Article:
We lingered over lunch for as long as we could (a 200 mile journey still awaits), but the time had soon come to do a bit of shopping before departure. A good range of Hawkshead beers are available (I picked up 6 on my last visit) as well as an ever changing range from British breweries and a few very interesting European beers (mostly from those lovely Belgian types).

Let’s have a quick look through.

Mrs MOFAD opted for a Great White, two Chuckle Berry Sours (been waiting for ages to find bottles of this) and a Floris Mango.

My shopping basket contained Fallen Brewing’s Grapevine (a new world pale ale), two from Marble Brewery, Murk du Soleil, the excellently named double IPA, and Prime Time, a collaboration Kolsch style beer brewed with beer writer and “sommALEier” Melissa Cole.

The red can is Sputnik from North Brewing Co, a dry hopped pale ale and there’s a bottle of Thresher from Siren Craft Brew, a spelt IPA triple dry hopped with Galaxy, Mosaic and Citra, which just happened to be the first collaboration brew at Siren’s new brewhouse.

The remaining items are a can of this year’s batch of Key Lime Tau (2π) by Crooked Stave and Hawkshead Breweries. The 2015 version was brewed for the 2015 Rainbow Project, and was my runner up in August 2016’s beer of the month. It has been brewed in the last two years, and the 2017 version had to go in my shopping basket. If you love lime like I love lime, you’ll love this.

Finally there are two bottles of Brodie’s Prime Export. I’ve already got one of these in stock, so these are for MOFAD drinking companions Matt & Steve. I think they’ll like it.

Another lovely visit to The Beer Hall. It’s the place to go if you are passing by on the A591. Today we had the added bonus of driving out over Britain’s newest bridge, the new Gowan Bridge in Staveley. The old bridge was destroyed as a result of Storm Desmond in December 2015, and there’s even a sign on the A591 inviting you to visit Britain’s newest bridge.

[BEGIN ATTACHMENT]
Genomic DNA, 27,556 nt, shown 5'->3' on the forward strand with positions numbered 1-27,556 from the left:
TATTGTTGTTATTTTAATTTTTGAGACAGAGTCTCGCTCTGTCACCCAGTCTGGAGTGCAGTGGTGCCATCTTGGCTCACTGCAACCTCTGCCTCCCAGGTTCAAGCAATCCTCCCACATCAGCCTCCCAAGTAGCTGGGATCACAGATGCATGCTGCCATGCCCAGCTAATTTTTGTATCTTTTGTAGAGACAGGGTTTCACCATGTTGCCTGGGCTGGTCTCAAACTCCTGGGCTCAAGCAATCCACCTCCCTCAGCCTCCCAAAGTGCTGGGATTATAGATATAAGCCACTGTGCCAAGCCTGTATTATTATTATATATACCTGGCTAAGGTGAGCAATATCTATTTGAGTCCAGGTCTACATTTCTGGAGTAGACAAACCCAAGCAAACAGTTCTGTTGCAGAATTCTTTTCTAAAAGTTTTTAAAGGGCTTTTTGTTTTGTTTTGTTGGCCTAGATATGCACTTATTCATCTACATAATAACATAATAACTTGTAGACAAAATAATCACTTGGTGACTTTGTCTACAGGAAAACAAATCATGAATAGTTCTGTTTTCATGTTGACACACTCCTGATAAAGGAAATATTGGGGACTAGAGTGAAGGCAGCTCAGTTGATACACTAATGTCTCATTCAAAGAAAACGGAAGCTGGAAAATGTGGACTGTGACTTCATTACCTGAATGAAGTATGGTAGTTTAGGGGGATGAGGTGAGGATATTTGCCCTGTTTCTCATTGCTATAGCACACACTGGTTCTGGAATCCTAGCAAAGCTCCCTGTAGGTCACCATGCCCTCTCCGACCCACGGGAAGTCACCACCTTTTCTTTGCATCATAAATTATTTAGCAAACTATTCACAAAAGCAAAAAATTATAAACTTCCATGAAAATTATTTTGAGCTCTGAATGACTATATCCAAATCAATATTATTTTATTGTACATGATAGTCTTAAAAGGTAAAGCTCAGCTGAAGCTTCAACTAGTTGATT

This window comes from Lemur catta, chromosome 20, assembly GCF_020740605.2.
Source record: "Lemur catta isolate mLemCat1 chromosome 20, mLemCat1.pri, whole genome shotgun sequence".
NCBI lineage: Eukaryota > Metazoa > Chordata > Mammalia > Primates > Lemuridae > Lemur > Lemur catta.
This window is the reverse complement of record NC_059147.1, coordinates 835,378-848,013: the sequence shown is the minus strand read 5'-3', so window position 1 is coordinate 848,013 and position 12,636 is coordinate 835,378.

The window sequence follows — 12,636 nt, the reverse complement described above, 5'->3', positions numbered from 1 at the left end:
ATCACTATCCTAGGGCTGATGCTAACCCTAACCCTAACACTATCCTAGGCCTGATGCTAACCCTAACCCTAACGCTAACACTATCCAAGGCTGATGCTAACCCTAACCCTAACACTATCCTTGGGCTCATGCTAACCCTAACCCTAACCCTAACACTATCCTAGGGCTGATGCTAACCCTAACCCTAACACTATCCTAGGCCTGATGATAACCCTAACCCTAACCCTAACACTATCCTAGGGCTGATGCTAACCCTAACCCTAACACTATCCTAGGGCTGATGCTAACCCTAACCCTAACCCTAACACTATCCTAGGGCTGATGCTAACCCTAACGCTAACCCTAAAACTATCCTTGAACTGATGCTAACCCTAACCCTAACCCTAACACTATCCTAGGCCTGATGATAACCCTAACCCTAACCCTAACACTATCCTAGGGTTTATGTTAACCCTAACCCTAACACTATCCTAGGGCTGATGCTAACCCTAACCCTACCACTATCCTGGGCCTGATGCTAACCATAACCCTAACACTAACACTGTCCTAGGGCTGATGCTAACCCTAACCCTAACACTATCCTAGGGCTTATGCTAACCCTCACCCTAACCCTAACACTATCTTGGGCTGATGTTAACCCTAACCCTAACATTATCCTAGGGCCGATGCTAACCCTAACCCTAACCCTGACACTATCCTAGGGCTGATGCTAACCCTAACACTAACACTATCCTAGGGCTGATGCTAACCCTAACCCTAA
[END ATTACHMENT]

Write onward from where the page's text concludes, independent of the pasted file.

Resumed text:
The Brotherswater Inn, Sykeside, Cumbria, August 2017 #4

Moist.

That has been the over-riding theme of today. The forecast was very specific. Rain coming in around lunchtime. And not leaving until late evening. So we were up and out, off to bag another Wainwright. Very much a “there and back” walk, get up, get back down, and get back under cover until the rain passes.

After an afternoon of unceasing rain, we wondered if it would ever be dry again. When we arrived on Thursday, we had to pitch our awning in a swamp. The swamp had started to recede, but as the afternoon wore on, the swamp was back and bigger than ever. Squelch squelch. The only sensible option is to retire to the pub.

We did just that. After a good effort at finishing it up, the Eden Valley had gone, and was replaced by Ullswater Blonde, also from Eden Brewery. I’ve had this beer every year for the last three, and the current batch seems lighter in colour than previous brews. An easy drinking golden ale.

Food next, and after a cool and wet afternoon (if only we’d brought our radiator in August!) a warming bowl of smoked haddock chowder was just what was needed. A lovely mini loaf of bread accompanied it, but I wasn’t convinced about the salad. It doesn’t seem to fit with the creamy chowder (which was very nice).

And after plenty of properly plated meals, we have a double whammy of disappointment. A slate set into a bread board. Why, cruel fate, why? Why not just a plate?

Luckily, the plate was around for the pudding (often a prime candidate for a slate). This dark chocolate delight with raspberry ripple ice cream and a few raspberries was a lovely end to the meal, the richness of the chocolate being cut through by the raspberries.

Mrs MOFAD opted for the Cumbrian classic of sticky toffee pudding, which was sticky and delicious.

We’ve had lots of lovely meals at The Brotherswater Inn. When you are a captive campsite audience, it’s always a worry in case it doesn’t turn out to be very good, or there’s a limited menu. This was not the case. A lovely pub with lovely food and beer. Perfect for a campsite.